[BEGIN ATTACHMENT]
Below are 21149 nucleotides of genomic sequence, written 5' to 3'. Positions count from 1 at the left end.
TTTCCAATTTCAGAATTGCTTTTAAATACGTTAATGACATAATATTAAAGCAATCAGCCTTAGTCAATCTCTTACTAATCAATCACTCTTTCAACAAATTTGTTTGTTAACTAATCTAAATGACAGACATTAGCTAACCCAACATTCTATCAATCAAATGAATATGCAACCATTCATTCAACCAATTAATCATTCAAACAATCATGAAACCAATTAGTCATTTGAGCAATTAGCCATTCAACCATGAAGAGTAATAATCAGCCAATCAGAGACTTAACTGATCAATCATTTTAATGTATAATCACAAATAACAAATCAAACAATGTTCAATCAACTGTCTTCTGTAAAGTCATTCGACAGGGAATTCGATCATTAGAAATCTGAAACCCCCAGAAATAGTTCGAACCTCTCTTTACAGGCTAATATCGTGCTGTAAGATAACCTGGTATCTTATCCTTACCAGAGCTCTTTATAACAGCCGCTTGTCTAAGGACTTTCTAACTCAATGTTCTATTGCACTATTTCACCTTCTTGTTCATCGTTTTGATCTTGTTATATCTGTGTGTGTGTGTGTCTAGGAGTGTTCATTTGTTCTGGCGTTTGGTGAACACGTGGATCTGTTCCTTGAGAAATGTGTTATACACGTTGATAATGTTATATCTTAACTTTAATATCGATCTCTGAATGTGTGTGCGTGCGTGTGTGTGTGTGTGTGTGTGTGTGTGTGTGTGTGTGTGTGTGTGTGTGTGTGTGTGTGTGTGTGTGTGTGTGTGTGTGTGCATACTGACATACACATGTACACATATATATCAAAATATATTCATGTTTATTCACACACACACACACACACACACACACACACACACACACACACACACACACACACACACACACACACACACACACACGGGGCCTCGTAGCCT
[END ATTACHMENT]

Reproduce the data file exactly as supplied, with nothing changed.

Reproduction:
Below are 21149 nucleotides of genomic sequence, written 5' to 3'. Positions count from 1 at the left end.
TTTCCAATTTCAGAATTGCTTTTAAATACGTTAATGACATAATATTAAAGCAATCAGCCTTAGTCAATCTCTTACTAATCAATCACTCTTTCAACAAATTTGTTTGTTAACTAATCTAAATGACAGACATTAGCTAACCCAACATTCTATCAATCAAATGAATATGCAACCATTCATTCAACCAATTAATCATTCAAACAATCATGAAACCAATTAGTCATTTGAGCAATTAGCCATTCAACCATGAAGAGTAATAATCAGCCAATCAGAGACTTAACTGATCAATCATTTTAATGTATAATCACAAATAACAAATCAAACAATGTTCAATCAACTGTCTTCTGTAAAGTCATTCGACAGGGAATTCGATCATTAGAAATCTGAAACCCCCAGAAATAGTTCGAACCTCTCTTTACAGGCTAATATCGTGCTGTAAGATAACCTGGTATCTTATCCTTACCAGAGCTCTTTATAACAGCCGCTTGTCTAAGGACTTTCTAACTCAATGTTCTATTGCACTATTTCACCTTCTTGTTCATCGTTTTGATCTTGTTATATCTGTGTGTGTGTGTGTCTAGGAGTGTTCATTTGTTCTGGCGTTTGGTGAACACGTGGATCTGTTCCTTGAGAAATGTGTTATACACGTTGATAATGTTATATCTTAACTTTAATATCGATCTCTGAATGTGTGTGCGTGCGTGTGTGTGTGTGTGTGTGTGTGTGTGTGTGTGTGTGTGTGTGTGTGTGTGTGTGTGTGTGTGTGTGTGTGTGTGTGTGTGCATACTGACATACACATGTACACATATATATCAAAATATATTCATGTTTATTCACACACACACACACACACACACACACACACACACACACACACACACACACACACACACACACACACACACACACACGGGGCCTCGTAGCCT